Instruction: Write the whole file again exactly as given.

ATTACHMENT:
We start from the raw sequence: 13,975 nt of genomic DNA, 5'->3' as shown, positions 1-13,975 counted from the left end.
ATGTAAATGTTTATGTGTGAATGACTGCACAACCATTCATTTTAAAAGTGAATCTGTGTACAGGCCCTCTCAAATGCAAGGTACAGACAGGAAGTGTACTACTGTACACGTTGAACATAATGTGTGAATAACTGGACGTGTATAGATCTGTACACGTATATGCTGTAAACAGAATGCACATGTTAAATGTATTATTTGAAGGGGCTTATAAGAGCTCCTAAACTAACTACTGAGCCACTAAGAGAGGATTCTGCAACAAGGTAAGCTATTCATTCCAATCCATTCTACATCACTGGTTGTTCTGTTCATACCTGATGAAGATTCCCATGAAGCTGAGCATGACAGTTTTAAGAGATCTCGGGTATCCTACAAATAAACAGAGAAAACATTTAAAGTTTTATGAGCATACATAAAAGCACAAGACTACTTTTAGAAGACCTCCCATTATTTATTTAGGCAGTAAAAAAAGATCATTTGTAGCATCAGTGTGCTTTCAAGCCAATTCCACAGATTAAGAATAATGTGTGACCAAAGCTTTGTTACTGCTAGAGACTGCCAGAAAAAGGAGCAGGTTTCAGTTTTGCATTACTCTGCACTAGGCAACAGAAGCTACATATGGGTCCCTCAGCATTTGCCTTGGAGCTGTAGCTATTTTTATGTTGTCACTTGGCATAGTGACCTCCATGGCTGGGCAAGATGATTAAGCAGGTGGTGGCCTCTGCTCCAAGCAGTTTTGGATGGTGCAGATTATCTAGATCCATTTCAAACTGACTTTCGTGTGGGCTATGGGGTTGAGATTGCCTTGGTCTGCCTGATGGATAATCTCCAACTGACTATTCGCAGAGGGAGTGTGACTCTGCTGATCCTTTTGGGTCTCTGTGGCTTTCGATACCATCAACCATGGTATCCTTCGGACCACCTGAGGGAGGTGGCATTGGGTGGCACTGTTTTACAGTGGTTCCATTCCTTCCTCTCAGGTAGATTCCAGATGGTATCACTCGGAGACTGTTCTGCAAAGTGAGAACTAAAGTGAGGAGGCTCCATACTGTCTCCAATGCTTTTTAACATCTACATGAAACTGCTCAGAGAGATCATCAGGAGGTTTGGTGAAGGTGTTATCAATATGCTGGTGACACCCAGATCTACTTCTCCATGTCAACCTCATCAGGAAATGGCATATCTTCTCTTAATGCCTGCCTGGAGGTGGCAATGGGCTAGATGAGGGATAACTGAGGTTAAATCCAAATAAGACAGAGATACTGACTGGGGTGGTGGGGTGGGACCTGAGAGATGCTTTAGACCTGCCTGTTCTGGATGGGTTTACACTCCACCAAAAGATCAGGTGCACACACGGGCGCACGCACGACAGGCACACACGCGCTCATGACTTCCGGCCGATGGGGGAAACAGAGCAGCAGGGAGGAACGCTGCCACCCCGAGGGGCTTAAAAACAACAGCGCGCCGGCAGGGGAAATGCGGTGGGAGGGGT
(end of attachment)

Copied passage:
We start from the raw sequence: 13,975 nt of genomic DNA, 5'->3' as shown, positions 1-13,975 counted from the left end.
ATGTAAATGTTTATGTGTGAATGACTGCACAACCATTCATTTTAAAAGTGAATCTGTGTACAGGCCCTCTCAAATGCAAGGTACAGACAGGAAGTGTACTACTGTACACGTTGAACATAATGTGTGAATAACTGGACGTGTATAGATCTGTACACGTATATGCTGTAAACAGAATGCACATGTTAAATGTATTATTTGAAGGGGCTTATAAGAGCTCCTAAACTAACTACTGAGCCACTAAGAGAGGATTCTGCAACAAGGTAAGCTATTCATTCCAATCCATTCTACATCACTGGTTGTTCTGTTCATACCTGATGAAGATTCCCATGAAGCTGAGCATGACAGTTTTAAGAGATCTCGGGTATCCTACAAATAAACAGAGAAAACATTTAAAGTTTTATGAGCATACATAAAAGCACAAGACTACTTTTAGAAGACCTCCCATTATTTATTTAGGCAGTAAAAAAAGATCATTTGTAGCATCAGTGTGCTTTCAAGCCAATTCCACAGATTAAGAATAATGTGTGACCAAAGCTTTGTTACTGCTAGAGACTGCCAGAAAAAGGAGCAGGTTTCAGTTTTGCATTACTCTGCACTAGGCAACAGAAGCTACATATGGGTCCCTCAGCATTTGCCTTGGAGCTGTAGCTATTTTTATGTTGTCACTTGGCATAGTGACCTCCATGGCTGGGCAAGATGATTAAGCAGGTGGTGGCCTCTGCTCCAAGCAGTTTTGGATGGTGCAGATTATCTAGATCCATTTCAAACTGACTTTCGTGTGGGCTATGGGGTTGAGATTGCCTTGGTCTGCCTGATGGATAATCTCCAACTGACTATTCGCAGAGGGAGTGTGACTCTGCTGATCCTTTTGGGTCTCTGTGGCTTTCGATACCATCAACCATGGTATCCTTCGGACCACCTGAGGGAGGTGGCATTGGGTGGCACTGTTTTACAGTGGTTCCATTCCTTCCTCTCAGGTAGATTCCAGATGGTATCACTCGGAGACTGTTCTGCAAAGTGAGAACTAAAGTGAGGAGGCTCCATACTGTCTCCAATGCTTTTTAACATCTACATGAAACTGCTCAGAGAGATCATCAGGAGGTTTGGTGAAGGTGTTATCAATATGCTGGTGACACCCAGATCTACTTCTCCATGTCAACCTCATCAGGAAATGGCATATCTTCTCTTAATGCCTGCCTGGAGGTGGCAATGGGCTAGATGAGGGATAACTGAGGTTAAATCCAAATAAGACAGAGATACTGACTGGGGTGGTGGGGTGGGACCTGAGAGATGCTTTAGACCTGCCTGTTCTGGATGGGTTTACACTCCACCAAAAGATCAGGTGCACACACGGGCGCACGCACGACAGGCACACACGCGCTCATGACTTCCGGCCGATGGGGGAAACAGAGCAGCAGGGAGGAACGCTGCCACCCCGAGGGGCTTAAAAACAACAGCGCGCCGGCAGGGGAAATGCGGTGGGAGGGGT